Lower end could be right end

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Finding the ideal computer for their major might be easier than students think.

By William A. Peters


With classes transitioning away from paper media to digital media, every student needs to have access to a computer or word processor of some sort to be successful in college.

This college gives students access to computers and other technology on campus so they are equipped and able to perform their assignments. However the convenience of having their own computer, laptop or tablet is invaluable.

When looking for a device, most students won’t need to spend $700 on a laptop. Oftentimes a simple tablet with keyboard or net book can do the job, said David Smith, computer support tech at this college’s Tech Store.

“You need something that’s going to write reports,” he said. “You need something to look up research online. It’s got Wi-Fi and Bluetooth, so you can pair it with a speaker, listen to music while you type up something.”

Laptops with only two gigs of RAM are a thing of the past; now they are equipped with a minimum of four gigs, Smith said.

He described the RAM in these laptops as “plenty to have the browser open to be able to have Microsoft Word or Microsoft Excel open and listen to music at the same time.”

The lower-end laptops and computers won’t meet some students’ majors and needs because to excel in their classes they need programs that demand more from a device.

“If you have a specific program — you are doing art, you are doing theater, you’re doing, like, video editing — that’s when you are going to need your Core i7,” Smith said. “That’s when you are going to need your strong processor; you’re also going to need your 12-16 gigs of RAM, and obviously you are going to need to hold all those videos on your computer to be able to edit them.”

To get more bang for their buck, students should know desktop computers are actually cheaper than laptops. A computer monitor is no longer required thanks to HDMI and compatible TVs.

Communication design sophomore Ryan Rayfield built his computer for class at the cost of $600 six months ago. It wasn’t necessary, but he enjoys the convenience of working on his own time rather than at school.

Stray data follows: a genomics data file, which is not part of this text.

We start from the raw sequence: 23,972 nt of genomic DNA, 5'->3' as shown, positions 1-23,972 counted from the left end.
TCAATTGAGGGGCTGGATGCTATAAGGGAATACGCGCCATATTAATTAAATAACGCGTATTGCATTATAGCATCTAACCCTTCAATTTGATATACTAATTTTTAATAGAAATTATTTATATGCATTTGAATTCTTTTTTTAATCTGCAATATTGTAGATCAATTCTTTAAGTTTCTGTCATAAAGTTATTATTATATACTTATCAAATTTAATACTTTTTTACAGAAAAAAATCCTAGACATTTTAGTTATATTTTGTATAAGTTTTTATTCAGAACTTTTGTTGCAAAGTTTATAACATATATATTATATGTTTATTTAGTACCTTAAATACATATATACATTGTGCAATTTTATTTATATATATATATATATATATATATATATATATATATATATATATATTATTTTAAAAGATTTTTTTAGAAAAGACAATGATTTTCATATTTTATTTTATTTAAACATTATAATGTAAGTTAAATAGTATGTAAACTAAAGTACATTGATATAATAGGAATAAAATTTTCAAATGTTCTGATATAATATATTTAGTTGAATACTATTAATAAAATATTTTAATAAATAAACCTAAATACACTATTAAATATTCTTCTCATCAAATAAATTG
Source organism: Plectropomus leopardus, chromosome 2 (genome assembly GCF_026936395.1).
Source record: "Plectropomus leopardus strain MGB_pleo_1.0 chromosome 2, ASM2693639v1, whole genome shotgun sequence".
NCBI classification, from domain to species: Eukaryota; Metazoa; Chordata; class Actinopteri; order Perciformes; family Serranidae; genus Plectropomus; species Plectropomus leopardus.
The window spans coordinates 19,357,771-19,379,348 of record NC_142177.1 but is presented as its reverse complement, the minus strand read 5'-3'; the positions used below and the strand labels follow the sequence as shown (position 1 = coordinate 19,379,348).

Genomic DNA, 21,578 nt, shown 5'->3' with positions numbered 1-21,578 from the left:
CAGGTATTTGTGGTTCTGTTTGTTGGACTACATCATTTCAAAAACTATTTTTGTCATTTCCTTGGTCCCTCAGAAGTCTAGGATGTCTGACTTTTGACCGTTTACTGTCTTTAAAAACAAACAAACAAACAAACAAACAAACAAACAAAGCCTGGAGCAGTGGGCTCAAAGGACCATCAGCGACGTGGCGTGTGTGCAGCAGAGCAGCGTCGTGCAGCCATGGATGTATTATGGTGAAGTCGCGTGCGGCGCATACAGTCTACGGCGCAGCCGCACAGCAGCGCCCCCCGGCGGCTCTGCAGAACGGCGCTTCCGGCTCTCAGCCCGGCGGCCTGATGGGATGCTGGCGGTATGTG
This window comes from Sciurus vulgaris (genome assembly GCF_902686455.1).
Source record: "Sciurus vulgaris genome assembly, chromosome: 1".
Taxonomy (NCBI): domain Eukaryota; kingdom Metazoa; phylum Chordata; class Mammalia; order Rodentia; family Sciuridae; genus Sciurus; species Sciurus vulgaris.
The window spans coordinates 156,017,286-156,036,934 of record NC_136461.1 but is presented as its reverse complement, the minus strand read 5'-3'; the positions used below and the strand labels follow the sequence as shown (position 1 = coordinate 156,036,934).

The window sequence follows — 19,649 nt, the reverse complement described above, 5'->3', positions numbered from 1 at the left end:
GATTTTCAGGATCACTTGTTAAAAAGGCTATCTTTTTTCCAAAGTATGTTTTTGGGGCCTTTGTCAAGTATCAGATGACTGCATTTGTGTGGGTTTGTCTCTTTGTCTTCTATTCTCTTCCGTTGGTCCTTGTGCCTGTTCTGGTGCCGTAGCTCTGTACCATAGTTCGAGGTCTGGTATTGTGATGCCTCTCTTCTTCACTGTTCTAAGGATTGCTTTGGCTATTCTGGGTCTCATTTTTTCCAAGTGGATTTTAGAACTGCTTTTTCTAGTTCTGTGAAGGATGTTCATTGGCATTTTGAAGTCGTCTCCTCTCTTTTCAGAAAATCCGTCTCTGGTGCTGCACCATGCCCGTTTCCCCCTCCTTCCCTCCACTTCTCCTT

“You wouldn’t be able to go there any time because of classes,” he said of Longwith Radio, Television and Broadcast building. “They are also closed sometimes.”

“If I’m running behind on the project, I can take it home,” he said.

Rayfield creates logos, branding, websites and packing design for his classes.

Having the desktop has additional advantages.

“It is much harder to change out parts if you need a new graphics card or something,” Rayfield said of laptops. “You can’t open a laptop up and replace something.”

But the portability of a laptop can be worth the extra cost, Smith said. “It only takes one time taking it out with you for the laptop to be necessary.”

Being able to take off to find some peace and quiet to accomplish some studying is invaluable.

With technology increasing and software targeted for the common user, the freedom, versatility and ease of use of a laptop-tablet hybrid will fit most students’ needs.

Hybrids with good battery life can be found for under $200 on the lower-end models.

Smith can be found in the Tech Store, which is open 8 a.m.-5 p.m. Monday through Friday, to help students find the perfect piece of technology to aid them in their studies.


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